With Huawei already a key player in Cabo Verde’s IT sector, Macao-based tech company Bringbuys Web Technology is taking firm strides to establish itself in the archipelago, which has ambitious plans for e-governance. The Macao company’s own ambitions extend to other Portuguese-speaking countries, both in the region and beyond.
A delegation from Bringbuys visited Praia this month, 13–15 June, following an agreement signed in Lisbon in 2018, between the company and Cabo Verde TradeInvest, that foresees the creation of a regional technology hub in Cabo Verde.
During the visit, negotiations continued for the installation of the technological hub, and the Macao delegation also furthered their knowledge of the local IT ecosystem.
With the hub in Praia, Bringbuys aims to enter the IT market of other West African countries, establishing in the Portuguese-speaking archipelago a cloud computing services platform for export.
The project also involves an offshore data centre, training institutions, and incubators.
In 2018, Cabo Verde TradeInvest President Ana Lima Barber and former NOSI Administrator Aruna Handem were in Macao for contacts with Bringbuys Web Technology, its partners, and the West Africa International Cloud Computing Center. Nuno Furtado, the delegate of Cabo Verde to the Permanent Secretariat of Forum Macao, accompanied them on the visit.
The first contact between the two sides happened at the 11th Meeting of Entrepreneurs for Economic and Trade Cooperation between China and Portuguese-speaking Countries, held in Praia in June 2017, which was organised by Cabo Verde TradeInvest in cooperation with Macao’s IPIM.
The investment, according to Macao Magazine, initially envisions building an international cloud computing centre, worth US$5–20 million. The centre will support e-governance, services for the citizens and road safety, as well as creating big data services.
After this pilot project, the investment could reach US$50 million in a second phase with an industrial park that will be used to train local staff and incubate companies.
Bringbuys selected Cabo Verde due to the quality of infrastructure, including energy, as well as geographical location, which will enable the company to expand to other countries in West Africa.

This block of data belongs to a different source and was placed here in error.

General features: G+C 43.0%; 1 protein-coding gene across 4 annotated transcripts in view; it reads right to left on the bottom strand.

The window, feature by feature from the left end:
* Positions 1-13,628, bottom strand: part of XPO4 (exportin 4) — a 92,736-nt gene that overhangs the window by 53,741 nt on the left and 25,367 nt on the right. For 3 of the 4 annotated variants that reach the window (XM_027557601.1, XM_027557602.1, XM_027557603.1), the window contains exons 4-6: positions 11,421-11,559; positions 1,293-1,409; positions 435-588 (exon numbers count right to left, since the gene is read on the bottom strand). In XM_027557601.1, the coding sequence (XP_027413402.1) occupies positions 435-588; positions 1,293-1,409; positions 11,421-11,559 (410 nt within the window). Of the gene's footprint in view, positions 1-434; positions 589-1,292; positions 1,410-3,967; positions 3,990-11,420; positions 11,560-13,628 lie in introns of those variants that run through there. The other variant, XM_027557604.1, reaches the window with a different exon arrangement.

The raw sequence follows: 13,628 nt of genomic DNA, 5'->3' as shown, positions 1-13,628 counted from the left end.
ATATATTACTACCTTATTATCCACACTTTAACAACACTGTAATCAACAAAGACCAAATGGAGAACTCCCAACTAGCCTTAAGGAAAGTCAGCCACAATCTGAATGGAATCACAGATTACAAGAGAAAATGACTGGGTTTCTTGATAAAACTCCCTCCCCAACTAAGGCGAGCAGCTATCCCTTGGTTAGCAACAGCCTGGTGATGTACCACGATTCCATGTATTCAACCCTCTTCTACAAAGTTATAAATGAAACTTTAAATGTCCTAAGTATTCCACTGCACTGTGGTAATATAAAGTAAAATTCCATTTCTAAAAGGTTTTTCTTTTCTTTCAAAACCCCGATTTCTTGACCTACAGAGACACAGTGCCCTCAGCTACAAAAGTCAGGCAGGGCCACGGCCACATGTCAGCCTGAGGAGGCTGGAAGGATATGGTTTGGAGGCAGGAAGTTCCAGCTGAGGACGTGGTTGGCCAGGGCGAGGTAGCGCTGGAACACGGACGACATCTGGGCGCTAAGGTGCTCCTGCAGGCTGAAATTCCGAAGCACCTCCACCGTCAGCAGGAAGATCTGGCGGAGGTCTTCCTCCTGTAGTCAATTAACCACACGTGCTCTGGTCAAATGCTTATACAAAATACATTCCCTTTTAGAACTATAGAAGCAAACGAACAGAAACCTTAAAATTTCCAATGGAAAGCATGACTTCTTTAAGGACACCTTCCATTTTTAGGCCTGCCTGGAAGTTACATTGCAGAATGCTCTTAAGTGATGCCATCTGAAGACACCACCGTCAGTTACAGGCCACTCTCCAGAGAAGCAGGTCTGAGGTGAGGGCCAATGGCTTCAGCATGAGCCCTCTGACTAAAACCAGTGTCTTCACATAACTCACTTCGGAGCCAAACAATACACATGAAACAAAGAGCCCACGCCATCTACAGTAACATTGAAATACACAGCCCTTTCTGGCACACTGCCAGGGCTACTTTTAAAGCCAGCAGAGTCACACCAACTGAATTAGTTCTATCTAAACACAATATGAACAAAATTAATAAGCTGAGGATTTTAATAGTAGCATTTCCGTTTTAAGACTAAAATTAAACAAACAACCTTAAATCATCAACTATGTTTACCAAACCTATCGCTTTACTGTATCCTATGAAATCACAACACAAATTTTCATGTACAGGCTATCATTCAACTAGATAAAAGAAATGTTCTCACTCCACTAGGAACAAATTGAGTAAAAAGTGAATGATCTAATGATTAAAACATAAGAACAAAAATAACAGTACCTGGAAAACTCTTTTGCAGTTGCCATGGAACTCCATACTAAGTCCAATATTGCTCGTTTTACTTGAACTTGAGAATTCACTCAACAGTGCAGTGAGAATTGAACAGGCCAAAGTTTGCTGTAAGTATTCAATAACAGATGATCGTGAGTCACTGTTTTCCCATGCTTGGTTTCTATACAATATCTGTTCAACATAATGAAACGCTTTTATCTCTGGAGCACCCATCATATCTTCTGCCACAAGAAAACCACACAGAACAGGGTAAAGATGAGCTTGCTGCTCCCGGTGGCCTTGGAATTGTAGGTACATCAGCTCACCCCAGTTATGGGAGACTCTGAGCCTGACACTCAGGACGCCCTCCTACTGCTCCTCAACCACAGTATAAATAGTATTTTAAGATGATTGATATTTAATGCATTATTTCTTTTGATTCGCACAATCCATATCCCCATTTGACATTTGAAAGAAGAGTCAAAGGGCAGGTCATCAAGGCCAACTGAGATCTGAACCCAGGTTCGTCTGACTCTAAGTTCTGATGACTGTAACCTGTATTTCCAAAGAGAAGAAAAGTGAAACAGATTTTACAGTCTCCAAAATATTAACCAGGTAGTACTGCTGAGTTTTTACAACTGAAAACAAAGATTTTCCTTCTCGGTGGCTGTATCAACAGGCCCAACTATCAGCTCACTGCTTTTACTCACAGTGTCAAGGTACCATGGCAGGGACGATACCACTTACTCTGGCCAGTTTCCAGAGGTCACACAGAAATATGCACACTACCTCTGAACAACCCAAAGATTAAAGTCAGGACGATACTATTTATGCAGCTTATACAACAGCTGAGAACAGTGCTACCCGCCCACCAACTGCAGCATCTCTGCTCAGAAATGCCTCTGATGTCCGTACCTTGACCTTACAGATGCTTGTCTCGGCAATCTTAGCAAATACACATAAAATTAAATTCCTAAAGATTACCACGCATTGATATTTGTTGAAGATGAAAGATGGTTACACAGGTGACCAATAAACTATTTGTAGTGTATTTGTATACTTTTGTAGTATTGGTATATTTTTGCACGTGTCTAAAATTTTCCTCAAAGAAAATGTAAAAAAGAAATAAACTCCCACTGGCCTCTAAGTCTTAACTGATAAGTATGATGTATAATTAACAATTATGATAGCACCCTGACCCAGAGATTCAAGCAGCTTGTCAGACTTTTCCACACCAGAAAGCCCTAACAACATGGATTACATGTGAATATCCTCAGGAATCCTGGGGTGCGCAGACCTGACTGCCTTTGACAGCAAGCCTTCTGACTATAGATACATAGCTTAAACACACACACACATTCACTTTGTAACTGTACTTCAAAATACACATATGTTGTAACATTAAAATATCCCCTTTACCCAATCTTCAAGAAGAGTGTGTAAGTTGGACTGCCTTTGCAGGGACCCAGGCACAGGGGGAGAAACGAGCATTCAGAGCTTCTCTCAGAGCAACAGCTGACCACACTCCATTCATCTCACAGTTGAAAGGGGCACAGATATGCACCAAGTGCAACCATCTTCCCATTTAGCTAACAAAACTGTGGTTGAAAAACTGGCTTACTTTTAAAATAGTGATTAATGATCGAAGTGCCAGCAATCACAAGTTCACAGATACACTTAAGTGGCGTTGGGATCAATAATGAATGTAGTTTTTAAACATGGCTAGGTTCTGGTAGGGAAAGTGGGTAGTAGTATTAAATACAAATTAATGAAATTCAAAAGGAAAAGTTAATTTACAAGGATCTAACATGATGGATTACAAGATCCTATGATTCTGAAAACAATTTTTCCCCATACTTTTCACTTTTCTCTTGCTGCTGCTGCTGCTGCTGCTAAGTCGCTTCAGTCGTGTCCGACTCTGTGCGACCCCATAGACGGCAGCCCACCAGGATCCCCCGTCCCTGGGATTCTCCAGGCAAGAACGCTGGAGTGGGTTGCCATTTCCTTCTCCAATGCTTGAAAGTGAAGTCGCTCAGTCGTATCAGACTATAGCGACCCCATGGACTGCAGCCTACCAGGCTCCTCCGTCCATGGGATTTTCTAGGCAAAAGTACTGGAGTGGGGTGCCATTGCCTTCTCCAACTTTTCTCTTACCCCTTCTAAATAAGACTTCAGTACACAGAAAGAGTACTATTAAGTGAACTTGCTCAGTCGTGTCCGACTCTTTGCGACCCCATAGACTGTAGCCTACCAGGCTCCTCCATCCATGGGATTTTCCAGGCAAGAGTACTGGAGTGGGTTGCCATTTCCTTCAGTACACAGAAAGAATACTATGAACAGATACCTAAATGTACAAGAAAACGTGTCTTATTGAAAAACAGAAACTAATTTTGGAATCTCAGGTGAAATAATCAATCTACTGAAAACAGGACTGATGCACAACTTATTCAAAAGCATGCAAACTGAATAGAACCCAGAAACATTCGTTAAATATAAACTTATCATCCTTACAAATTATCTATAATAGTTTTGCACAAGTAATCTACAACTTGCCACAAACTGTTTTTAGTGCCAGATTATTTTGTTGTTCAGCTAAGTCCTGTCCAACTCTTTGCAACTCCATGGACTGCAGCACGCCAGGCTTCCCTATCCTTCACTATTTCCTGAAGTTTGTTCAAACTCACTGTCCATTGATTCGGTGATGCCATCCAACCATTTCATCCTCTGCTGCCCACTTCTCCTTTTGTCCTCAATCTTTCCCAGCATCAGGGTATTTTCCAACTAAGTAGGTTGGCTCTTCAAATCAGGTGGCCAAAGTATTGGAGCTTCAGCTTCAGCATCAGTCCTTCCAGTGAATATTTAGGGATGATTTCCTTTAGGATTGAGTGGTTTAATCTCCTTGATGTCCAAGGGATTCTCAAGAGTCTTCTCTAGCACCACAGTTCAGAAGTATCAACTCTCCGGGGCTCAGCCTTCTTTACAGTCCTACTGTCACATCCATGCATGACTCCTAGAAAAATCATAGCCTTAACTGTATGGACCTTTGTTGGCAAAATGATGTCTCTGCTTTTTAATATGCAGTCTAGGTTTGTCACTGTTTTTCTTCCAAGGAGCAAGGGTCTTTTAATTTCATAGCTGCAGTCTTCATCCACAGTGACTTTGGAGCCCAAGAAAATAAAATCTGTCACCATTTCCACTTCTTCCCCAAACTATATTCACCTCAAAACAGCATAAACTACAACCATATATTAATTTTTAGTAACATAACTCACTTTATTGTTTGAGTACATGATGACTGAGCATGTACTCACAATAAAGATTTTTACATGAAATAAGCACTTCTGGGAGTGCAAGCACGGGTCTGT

If the pilot project is a success, Bringbuys Web Technology also plans to expand to larger Portuguese-speaking countries outside Africa, such as Portugal and Brazil.
In 2017, the Operational Nucleus for Information Society (NOSI) of Cabo Verde and Chinese telecommunications company Huawei established a strategic partnership for the development of the e-government market, namely to develop solutions in the fields of Education, Health, Social Security, Local Governance, Registries, and Documentation. Prospecting new markets in the African subregion is also planned.
Huawei will also implement the Cidade Segura (Safe City) project, valued at US$20 million, providing for the installation of video surveillance cameras in the main urban centres, and the creation of a command communication centre and a control centre for all security entities.
With the implementation of the project, the Cabo Verde government expects an effective reduction of crime levels in the main urban centres of Praia and Mindelo, and on the islands of Sal and Boa Vista, with a view to also ensuring safety for the tourism sector, the engine of the country’s economy.
Huawei currently manages the network and supplies CVTelecom with transmission equipment, which affords it some negotiating power to try to take over the management of the company’s data centre.
E-governance is a central component of the State Reform Agenda, through the Strategic Information Society Program (PESI) and the Electronic Governance Action Plan (PAGE), which support a transformation of the country anchored in the intensive use of technological resources and in the qualification of human resources.
PESI contemplates partnerships between government, public and private academies, companies, civil society, diaspora and international partners.
Among the international companies identified are Huawei, along with Microsoft, Intel, Oracle and others from China, Portugal, Spain, and the US.